Glögg Fest 2012!

Tis the season ... for the Glögg! Glögg Fest 2012 is on the books, and was as cozy an evening as I can remember. I had all the Norwegian decorations up, the Christmas tree smelled great, the baking was done, and the glögg simmered away on the stove, as my friend Jessy and I stuffed whole cloves into oranges (for pomanders!) right up until the guests began to arrive.

I love having this party, as it gives me the chance to see many of my favorite people before everyone goes their separate ways for the holidays. I always like to have it on a week night, so there's no competing with all the weekend party madness, and all the focus can be on the glögg, where it should be. My friend Hilary has freshly dubbed it, "Blackout Juice". I wouldn't go that far, but the drink of Vikings does pack a potent, though delicious, wallop.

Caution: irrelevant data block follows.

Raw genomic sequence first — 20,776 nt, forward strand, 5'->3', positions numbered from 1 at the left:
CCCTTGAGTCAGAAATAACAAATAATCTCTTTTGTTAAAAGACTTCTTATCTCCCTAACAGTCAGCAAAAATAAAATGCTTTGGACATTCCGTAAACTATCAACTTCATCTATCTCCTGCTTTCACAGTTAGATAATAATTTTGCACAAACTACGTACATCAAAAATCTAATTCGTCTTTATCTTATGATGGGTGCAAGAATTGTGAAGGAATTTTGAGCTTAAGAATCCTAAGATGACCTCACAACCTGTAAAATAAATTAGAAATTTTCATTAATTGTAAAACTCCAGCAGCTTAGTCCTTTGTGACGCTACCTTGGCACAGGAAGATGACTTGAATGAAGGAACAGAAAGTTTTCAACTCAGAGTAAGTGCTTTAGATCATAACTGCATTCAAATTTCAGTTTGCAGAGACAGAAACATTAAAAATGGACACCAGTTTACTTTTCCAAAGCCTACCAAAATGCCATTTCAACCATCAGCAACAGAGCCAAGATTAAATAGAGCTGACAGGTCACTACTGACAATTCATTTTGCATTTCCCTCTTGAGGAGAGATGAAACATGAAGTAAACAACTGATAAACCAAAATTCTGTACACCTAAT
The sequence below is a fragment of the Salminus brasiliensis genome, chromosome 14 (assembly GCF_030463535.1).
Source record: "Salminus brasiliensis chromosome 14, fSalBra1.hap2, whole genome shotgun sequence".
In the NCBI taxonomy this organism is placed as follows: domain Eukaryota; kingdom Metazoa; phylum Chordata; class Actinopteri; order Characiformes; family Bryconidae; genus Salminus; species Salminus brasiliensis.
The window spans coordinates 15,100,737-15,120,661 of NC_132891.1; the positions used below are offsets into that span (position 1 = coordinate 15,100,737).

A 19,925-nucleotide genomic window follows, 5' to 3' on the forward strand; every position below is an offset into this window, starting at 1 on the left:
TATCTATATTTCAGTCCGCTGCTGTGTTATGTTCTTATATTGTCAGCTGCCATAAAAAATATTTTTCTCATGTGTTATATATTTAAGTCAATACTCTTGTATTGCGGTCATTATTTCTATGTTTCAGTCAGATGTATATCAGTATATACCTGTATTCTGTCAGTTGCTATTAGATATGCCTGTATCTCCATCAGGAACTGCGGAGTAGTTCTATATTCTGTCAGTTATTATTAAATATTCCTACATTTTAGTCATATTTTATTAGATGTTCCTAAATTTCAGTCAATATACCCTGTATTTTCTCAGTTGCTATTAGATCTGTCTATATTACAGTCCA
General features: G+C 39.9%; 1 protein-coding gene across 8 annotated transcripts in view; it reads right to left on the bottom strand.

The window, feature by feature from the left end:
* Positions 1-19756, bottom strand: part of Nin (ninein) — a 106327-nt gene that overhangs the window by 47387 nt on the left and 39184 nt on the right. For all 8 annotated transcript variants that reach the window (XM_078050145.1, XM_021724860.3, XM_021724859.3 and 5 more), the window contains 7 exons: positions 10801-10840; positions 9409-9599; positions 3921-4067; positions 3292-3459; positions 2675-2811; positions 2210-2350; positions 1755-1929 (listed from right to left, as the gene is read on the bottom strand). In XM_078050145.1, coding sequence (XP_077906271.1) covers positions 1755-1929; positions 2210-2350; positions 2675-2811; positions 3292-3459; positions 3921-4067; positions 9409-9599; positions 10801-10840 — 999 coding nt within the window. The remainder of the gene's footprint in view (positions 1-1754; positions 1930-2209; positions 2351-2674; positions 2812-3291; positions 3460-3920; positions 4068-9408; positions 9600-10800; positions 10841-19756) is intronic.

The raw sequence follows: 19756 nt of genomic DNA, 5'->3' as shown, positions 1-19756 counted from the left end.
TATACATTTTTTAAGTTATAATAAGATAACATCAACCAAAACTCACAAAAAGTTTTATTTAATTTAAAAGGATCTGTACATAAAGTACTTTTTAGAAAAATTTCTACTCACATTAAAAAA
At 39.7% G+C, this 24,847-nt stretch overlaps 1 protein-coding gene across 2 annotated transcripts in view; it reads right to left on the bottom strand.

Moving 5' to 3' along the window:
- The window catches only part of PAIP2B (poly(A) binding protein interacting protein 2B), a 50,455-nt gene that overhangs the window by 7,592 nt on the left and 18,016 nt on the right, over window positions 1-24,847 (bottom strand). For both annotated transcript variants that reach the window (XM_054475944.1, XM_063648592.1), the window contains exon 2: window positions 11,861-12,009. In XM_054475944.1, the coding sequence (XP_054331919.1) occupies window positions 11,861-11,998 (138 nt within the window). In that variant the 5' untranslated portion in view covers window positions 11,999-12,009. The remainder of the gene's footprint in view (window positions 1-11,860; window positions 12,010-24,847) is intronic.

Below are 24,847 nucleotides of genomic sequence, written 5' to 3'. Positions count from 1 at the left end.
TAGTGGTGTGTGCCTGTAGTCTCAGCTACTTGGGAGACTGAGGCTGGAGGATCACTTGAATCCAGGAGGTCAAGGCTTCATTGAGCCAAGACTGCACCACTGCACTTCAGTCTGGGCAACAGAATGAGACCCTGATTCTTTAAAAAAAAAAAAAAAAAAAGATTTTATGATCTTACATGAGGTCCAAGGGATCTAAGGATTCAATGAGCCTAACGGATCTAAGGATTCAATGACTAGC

Lefse was introduced to some people for the first time (the "Norwegian tortilla" - made from mashed potatoes), and cookies were scarfed down until there weren't even crumbs left.

This year was the first time I ever ran out of glögg, forcing me to make a new batch from the good wine for late-comers! People were ready to party.

That fact was also made evident by the beautiful mistletoe brought as a hostess gift! Fa la la!

I tend to stay in the kitchen for Glögg Fest, as you have to keep making new batches of the stuff, so I didn't really take too many pictures, but suffice it to say, the place was packed to the gills with all of the extra wonderful people that I'm lucky enough to have as friends.